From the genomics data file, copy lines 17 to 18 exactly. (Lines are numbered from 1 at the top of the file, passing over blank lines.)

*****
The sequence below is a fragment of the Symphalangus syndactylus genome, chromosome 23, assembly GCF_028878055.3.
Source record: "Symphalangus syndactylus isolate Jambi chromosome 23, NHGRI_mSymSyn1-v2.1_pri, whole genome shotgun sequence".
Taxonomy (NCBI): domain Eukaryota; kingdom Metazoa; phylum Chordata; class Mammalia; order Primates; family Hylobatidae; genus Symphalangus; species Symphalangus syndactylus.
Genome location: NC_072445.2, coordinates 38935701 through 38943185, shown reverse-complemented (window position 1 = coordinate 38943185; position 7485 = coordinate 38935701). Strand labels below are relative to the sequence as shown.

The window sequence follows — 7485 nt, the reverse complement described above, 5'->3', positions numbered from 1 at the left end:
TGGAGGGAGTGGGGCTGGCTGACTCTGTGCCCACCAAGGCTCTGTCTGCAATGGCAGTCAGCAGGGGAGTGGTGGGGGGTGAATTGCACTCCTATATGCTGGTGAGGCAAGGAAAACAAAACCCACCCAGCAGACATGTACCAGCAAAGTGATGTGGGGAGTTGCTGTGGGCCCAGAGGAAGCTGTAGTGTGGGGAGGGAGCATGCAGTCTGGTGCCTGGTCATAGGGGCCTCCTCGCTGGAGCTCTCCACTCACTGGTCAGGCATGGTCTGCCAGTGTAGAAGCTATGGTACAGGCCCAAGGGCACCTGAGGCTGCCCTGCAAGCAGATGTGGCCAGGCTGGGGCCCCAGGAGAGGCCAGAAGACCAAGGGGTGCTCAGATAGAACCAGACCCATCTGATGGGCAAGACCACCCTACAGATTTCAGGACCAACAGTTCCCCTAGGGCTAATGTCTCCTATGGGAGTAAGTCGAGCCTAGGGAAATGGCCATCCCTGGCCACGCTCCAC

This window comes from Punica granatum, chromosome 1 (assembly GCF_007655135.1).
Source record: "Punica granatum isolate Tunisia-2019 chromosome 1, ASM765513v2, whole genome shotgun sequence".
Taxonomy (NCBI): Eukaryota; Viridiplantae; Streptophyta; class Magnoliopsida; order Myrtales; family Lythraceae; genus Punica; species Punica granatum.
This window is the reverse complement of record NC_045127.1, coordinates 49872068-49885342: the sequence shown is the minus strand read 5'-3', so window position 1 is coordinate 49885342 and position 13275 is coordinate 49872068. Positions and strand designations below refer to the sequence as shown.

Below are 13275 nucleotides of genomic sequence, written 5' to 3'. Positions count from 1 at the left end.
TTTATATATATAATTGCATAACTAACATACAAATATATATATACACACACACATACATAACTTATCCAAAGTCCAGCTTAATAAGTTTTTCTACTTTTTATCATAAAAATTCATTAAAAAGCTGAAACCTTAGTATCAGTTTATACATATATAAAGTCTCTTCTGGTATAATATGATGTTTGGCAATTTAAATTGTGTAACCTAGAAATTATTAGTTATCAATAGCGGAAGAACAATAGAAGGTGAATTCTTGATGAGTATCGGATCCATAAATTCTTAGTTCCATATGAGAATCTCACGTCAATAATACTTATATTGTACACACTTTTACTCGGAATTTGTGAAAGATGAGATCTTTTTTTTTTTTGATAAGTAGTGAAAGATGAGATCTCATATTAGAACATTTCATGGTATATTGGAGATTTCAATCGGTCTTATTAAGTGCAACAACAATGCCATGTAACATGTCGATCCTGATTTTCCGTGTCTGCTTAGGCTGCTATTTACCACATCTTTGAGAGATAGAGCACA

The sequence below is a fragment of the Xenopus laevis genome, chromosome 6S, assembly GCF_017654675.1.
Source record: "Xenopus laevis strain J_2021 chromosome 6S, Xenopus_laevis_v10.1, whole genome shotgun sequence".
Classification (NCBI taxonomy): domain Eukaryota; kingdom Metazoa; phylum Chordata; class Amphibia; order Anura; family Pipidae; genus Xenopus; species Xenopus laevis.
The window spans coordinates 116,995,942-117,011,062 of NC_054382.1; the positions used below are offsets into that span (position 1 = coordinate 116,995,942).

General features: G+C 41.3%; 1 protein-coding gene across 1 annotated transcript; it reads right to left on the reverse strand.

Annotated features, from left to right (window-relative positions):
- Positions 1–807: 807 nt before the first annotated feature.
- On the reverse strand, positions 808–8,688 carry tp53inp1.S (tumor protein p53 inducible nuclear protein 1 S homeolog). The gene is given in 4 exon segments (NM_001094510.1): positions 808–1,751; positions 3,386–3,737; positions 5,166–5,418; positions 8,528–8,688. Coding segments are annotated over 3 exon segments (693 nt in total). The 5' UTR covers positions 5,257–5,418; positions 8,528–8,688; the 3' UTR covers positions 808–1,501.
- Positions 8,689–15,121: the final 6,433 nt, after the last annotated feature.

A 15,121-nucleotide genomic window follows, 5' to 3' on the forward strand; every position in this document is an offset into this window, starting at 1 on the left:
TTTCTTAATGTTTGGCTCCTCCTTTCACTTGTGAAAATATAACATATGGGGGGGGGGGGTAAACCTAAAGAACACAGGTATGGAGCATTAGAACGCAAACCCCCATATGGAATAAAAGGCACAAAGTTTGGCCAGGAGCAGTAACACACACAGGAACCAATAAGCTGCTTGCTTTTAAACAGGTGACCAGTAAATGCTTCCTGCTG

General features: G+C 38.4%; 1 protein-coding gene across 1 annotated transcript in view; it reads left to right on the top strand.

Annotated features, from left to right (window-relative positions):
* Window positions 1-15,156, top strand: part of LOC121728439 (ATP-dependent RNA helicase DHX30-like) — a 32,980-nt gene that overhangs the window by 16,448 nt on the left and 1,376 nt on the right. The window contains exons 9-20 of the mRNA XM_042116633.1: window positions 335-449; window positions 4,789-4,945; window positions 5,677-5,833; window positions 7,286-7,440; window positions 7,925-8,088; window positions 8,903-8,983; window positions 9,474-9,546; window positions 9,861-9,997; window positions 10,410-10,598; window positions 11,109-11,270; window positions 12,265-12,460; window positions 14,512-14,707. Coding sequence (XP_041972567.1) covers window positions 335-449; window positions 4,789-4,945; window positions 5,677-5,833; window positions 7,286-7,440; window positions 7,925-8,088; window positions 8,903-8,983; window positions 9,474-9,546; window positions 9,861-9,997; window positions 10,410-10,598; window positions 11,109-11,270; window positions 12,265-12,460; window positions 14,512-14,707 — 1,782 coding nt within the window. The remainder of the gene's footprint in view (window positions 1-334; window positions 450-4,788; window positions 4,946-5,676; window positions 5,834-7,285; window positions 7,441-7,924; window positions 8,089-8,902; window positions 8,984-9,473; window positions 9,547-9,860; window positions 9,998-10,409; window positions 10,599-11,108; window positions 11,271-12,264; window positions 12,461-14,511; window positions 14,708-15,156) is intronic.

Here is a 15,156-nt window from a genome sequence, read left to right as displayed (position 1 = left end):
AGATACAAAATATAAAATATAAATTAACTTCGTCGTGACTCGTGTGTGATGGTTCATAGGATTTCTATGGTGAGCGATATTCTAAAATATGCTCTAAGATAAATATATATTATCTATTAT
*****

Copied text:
General features: G+C 41.3%; 1 protein-coding gene across 1 annotated transcript; it reads right to left on the reverse strand.

Annotated features, from left to right (window-relative positions):